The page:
“It will get better by itself” The contrary! Over time, incontinent women generally report a worsening of symptoms.
“There’s nothing that can be done about it” Not true! There is a wide variety of treatment options out there that can eliminate the problem. 
Although the Canadian Continence Foundation recommends conservative treatments (non-drug, non-surgical) as the first response to UI, behaviour modification is often overlooked as the first treatment option.
Lifestyle Changes; Healthy Bladder Behaviours
- Limiting or avoiding caffeine/alcohol
- Drinking six to eight cups (1.5-2.0 L) of water or non-caffeinated drinks a day
- Maintaining a healthy weight
- Not smoking
- Not “pushing” when urinating
- Eating more fibre to avoid constipation, therefore limiting strains
Pelvic Floor Retraining
- The use of Kegel exercises to strengthen the pelvic floor muscles and prevent leakages
- The proper use of Kegel exercises requires education and proper training on the techniques provided by a physiotherapist
- Physiotherapy has been shown to be 80% effective in treating stress urinary continence. Meaning that 8 of every 10 surgical treatments for stress incontinence can be prevented using pelvic floor exercises
- It has also been found to be effective in treating postnatal stress incontinence
- Bladder Retraining: Increasing bladder capacity and awareness by encouraging the patient to ignore the first urge and void on their second urge
- Timed Voiding: Voiding on a schedule based on time between incontinent episodes
- Some people struggle with the inability to empty their bladders completely. In severe cases the result is overflow incontinence
- This process involves passing a small disposable catheter through the urethra and into the bladder to empty it
- This can be done multiple times per day to keep the bladder from getting too full. Just make sure to do it in a clean environment to avoid infection 
Other medical, mechanical and surgical treatments are available but should be discussed with healthcare professionals first.
Author: Katrina Kanbergs, BSc. Kin Candidate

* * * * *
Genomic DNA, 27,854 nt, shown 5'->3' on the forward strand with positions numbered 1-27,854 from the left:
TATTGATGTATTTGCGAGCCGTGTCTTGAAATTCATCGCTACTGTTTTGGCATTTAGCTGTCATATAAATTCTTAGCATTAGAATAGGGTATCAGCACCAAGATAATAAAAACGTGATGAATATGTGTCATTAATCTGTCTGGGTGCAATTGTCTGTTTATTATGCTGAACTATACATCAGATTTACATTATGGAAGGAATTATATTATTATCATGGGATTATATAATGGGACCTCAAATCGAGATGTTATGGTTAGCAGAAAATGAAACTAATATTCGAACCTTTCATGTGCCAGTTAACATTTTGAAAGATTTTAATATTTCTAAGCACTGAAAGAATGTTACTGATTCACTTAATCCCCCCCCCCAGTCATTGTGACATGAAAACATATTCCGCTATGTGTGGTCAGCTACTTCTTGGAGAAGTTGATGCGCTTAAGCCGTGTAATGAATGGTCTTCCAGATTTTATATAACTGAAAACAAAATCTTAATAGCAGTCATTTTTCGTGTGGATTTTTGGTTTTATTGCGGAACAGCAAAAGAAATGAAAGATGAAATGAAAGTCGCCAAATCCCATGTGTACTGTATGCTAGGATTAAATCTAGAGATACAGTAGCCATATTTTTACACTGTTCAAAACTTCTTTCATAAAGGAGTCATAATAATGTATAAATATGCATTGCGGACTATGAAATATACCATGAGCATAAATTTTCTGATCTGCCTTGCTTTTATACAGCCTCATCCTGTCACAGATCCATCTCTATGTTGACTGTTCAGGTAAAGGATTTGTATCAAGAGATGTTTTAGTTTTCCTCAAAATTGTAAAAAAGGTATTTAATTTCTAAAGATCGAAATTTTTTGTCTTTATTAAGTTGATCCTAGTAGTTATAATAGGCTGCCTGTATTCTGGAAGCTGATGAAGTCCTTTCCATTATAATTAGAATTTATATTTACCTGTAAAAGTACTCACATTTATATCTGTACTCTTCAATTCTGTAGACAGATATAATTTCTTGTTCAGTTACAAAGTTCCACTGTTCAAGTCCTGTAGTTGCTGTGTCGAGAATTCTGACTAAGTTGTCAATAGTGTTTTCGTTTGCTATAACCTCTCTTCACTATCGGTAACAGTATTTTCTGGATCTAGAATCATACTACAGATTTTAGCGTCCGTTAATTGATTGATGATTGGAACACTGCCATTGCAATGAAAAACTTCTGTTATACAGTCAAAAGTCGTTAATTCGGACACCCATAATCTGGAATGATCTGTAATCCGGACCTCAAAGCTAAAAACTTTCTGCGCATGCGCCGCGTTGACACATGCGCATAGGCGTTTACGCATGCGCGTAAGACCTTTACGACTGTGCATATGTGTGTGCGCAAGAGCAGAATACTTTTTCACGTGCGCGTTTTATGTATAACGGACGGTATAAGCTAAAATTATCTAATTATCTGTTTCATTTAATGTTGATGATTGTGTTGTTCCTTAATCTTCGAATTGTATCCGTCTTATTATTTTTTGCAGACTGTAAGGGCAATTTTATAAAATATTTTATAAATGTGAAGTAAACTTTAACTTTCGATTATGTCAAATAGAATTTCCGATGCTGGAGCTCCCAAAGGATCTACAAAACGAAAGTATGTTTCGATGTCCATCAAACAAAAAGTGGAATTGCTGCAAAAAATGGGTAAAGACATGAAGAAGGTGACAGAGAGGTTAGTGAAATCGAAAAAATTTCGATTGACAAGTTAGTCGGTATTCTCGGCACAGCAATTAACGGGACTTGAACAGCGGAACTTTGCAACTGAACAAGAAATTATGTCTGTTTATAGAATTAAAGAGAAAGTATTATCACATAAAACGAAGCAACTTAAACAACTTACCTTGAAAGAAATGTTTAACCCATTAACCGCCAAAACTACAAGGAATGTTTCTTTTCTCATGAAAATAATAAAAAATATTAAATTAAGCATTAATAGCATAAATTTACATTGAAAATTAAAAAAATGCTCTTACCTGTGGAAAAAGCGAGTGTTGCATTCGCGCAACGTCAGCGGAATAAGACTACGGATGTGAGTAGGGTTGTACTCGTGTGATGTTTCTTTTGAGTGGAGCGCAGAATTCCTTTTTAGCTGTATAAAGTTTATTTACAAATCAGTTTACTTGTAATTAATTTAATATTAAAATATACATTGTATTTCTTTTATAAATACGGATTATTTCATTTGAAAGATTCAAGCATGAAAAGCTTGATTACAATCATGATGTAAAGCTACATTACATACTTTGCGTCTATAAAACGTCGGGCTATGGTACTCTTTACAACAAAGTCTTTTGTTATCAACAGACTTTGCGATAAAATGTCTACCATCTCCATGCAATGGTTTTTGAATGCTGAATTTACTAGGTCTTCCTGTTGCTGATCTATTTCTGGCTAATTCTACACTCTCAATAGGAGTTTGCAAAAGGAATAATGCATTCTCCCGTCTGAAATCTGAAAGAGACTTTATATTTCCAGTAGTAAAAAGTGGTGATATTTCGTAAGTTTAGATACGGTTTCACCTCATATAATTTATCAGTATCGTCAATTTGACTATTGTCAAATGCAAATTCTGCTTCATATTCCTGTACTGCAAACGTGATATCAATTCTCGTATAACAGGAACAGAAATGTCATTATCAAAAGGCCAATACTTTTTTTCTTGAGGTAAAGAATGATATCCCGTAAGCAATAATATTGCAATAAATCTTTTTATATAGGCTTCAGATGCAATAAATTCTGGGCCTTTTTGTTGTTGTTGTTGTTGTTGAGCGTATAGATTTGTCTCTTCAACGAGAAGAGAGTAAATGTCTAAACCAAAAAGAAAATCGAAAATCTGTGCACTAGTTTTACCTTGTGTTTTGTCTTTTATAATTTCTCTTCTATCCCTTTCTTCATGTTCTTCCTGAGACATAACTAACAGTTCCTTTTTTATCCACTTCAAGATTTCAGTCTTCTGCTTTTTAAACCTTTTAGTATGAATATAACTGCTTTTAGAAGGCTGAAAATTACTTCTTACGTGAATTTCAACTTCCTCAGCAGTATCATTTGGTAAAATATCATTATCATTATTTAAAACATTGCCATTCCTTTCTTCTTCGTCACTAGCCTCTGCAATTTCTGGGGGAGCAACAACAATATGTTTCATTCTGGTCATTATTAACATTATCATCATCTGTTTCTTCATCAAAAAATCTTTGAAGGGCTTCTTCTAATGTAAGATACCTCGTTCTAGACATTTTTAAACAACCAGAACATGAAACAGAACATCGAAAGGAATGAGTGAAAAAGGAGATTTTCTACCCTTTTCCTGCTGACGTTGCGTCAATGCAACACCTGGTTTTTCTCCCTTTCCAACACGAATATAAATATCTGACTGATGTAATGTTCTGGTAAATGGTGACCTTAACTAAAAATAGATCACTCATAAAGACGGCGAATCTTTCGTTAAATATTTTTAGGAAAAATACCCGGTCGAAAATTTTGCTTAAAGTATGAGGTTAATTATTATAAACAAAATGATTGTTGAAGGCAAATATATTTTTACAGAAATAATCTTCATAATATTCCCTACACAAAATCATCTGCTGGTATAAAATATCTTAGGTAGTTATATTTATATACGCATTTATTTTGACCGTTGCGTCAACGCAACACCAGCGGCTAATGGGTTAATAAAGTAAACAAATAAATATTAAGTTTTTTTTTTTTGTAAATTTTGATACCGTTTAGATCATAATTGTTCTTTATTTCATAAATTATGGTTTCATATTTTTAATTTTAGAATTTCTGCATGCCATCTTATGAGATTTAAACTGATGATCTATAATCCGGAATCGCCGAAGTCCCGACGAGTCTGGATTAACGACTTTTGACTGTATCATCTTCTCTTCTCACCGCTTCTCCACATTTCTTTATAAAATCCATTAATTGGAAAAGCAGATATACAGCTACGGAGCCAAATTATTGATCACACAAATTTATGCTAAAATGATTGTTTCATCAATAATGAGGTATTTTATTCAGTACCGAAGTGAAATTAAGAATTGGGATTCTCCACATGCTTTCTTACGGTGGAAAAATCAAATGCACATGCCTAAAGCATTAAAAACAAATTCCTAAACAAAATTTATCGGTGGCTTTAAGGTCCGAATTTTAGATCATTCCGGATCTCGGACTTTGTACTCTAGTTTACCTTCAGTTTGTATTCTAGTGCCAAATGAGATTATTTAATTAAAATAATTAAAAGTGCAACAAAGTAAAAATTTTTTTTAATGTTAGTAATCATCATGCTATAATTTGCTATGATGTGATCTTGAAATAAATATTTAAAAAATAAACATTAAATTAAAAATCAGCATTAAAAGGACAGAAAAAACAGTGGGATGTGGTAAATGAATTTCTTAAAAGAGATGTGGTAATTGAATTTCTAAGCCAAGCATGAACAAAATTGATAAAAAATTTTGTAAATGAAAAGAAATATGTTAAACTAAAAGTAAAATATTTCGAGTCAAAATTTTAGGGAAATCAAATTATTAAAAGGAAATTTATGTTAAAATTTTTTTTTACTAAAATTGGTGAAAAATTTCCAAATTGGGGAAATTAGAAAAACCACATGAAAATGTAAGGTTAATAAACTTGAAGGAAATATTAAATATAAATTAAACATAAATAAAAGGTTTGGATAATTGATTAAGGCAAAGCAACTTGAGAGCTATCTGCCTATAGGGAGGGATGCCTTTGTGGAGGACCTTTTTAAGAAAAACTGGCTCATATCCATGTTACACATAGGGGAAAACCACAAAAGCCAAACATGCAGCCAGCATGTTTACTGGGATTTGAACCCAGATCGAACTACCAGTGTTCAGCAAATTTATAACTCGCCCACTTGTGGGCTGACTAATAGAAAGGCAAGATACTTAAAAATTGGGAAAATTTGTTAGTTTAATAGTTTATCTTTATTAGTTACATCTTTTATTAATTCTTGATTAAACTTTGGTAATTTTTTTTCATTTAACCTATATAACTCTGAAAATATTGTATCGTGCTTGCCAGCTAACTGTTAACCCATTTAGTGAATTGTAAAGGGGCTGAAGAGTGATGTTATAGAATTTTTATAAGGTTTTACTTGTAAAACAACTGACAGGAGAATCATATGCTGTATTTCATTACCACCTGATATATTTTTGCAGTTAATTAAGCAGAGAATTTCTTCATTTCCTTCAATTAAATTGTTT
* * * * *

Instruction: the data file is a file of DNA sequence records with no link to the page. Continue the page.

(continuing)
This article is not intended as a substitute for the medical advice of doctors and/or other healthcare professionals. The reader should consult their physician and/or healthcare providers in matters relating to their health.
- https://www.canadiancontinence.ca/EN/what-is-urinary-incontinence.php The Canadian Continence Foundation
- Herschorn S, Corcos J, Gajewski J, Schulz J, Ciu E (2003) Canadian Urinary Bladder Survey: Population-Based Study of Symptoms and Incontinence Neurology and Urodynamics 22(5)
- Incontinence: The Canadian Perspective (December 2014), The Canadian Continence Foundation: 3, 11; Miller, D (2007) Office management of stress incontinence: current and future role Clin Obstet Gynecol 50(2):376-82.
- Experience, perceptions and needs among a large-scale Canadian population experiencing incontinence in the community. Unpublished draft prepared by Malvina Klag for The Canadian Continence Foundation, 1998.
- Farage MA, Miller KW, Berardesca E, Maibach HI (2008) Psychosocial and societal burden of incontinence in the aged population: a review Arch Gynecol Obstet 277(4):285-90.
- Older individuals’ perspective on incontinence: Phase I and II qualitative research reports. Prepared by Cherrie Holdings for The Canadian Continence Foundation, 1997, 1998
- Schultz SE, Kopec JA (2003) Impact of chronic conditions Health Rep 14:41–53.
- Angus Reid Group, Urinary incontinence in the Canadian adult population, 1997.
- https://pelvichealthsolutions.ca/for-the-patient/uriniary-incontinence/myths-about-incontinence-for-women/ Pelvic Health Solutions